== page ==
Any advice?

Get comfortable with being uncomfortable.

Put yourself in situations that force you to develop people skills and grow your network. Use your youth and ignorance as an advantage and ask for help, because no one needs it more than a recent college grad with absolutely no experience – plus people inherently want to help.

Take risks now because even if you fail, you’re still young enough to bounce back. Plus, it’s more interesting if you have adventures to tell stories about later.


Want us to feature your own first-year out story? Know a friend who might want to as well? Click the button below and refer a friend (or yourself).

5 Reasons Why Grad School is the Worst (but actually the best)- From a Grad Student

It was senior year of college, and as my friends started to perfect resumes for jobs and meet with career counselors, I was stumped when it came to what I wanted to do next.

The thing was, I loved my college experience and I never wanted it to end; the late night snack parties, movie nights with friends, days in the library procrastinating with classmates. I was a leader on campus and involved myself in nearly every aspect of campus life I could think of. For me, the prospect of graduation was less exciting than it was sad.

I chose to come to graduate school because simply, I didn’t want college to end. I got accepted to UVM’s HESA progam, and started my graduate career right away. It wasn’t much like undergrad.

Here’s a few reasons why my experience was a total bummer*.

*Warning. There might be some sarcasm and humor in this post – particularly all the words in italics – I can’t help it, I’m a millennial.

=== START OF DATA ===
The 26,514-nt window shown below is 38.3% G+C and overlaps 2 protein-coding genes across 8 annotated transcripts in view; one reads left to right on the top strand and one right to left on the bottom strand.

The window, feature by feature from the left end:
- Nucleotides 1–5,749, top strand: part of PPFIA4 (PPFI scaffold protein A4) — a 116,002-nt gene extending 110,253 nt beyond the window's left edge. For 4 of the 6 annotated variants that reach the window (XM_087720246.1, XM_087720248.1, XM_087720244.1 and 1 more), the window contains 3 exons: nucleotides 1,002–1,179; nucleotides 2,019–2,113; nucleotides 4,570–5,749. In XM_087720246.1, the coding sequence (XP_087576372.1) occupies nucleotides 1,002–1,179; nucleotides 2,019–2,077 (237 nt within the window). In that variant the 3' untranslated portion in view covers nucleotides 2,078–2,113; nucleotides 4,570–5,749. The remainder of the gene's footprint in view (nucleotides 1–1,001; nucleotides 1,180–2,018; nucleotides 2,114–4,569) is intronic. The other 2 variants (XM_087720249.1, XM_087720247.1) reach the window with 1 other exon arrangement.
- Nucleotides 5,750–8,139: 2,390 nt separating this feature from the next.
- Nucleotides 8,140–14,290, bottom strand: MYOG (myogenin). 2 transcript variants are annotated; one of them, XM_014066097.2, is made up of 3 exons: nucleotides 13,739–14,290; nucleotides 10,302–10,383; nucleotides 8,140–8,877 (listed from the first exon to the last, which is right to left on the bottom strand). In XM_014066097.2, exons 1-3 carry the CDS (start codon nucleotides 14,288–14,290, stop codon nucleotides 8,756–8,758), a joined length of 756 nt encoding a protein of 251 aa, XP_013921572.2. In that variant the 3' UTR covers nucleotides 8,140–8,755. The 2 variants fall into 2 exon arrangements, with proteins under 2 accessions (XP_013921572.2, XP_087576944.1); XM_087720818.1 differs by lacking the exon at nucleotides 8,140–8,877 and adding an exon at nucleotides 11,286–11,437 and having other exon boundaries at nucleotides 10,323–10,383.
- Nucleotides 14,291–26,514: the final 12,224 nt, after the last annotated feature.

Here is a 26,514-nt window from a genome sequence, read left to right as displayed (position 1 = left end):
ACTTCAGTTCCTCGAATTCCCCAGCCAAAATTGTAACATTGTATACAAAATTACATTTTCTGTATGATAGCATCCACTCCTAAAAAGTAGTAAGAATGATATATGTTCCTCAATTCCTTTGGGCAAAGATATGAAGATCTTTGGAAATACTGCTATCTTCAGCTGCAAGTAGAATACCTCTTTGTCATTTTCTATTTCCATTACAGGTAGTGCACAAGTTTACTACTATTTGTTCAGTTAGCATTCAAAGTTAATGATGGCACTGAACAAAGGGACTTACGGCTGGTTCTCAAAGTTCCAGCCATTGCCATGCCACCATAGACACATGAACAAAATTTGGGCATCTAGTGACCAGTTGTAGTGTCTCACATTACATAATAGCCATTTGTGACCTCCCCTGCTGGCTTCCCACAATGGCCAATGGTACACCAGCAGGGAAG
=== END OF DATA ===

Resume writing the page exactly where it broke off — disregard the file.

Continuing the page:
1. Free School Sucks!

Like a lot of students, I was graduating from college with a lot of student loans and the prospect of paying for more school was not in any way appealing.

However, when I started researching graduate schools and programs I discovered that a lot of institutions will actually pay for student’s degrees and pay them for their service to the college. I not only fell in love with UVM, the green mountains, and the food on Church Street, but the financial package UVM offered me.

My process for selecting a graduate school was really centered on where I could get the most financial aid and salary for the work experience I would contribute to the college.

2. Gaining tangible work experience makes it way harder to get a job when you graduate

While I am in classes full time at UVM, I also work for the Department of Residential Life and am able to translate the theory I am learning in the classroom to practice. When I first started thinking about getting a master’s degree, I was afraid I would be over educated with no experiences.

Luckily, most graduate program incorporate internships, jobs, or teaching experiences, that help students prepare for the working world after graduation.

3. Having a seat at the table means you have just too many opportunities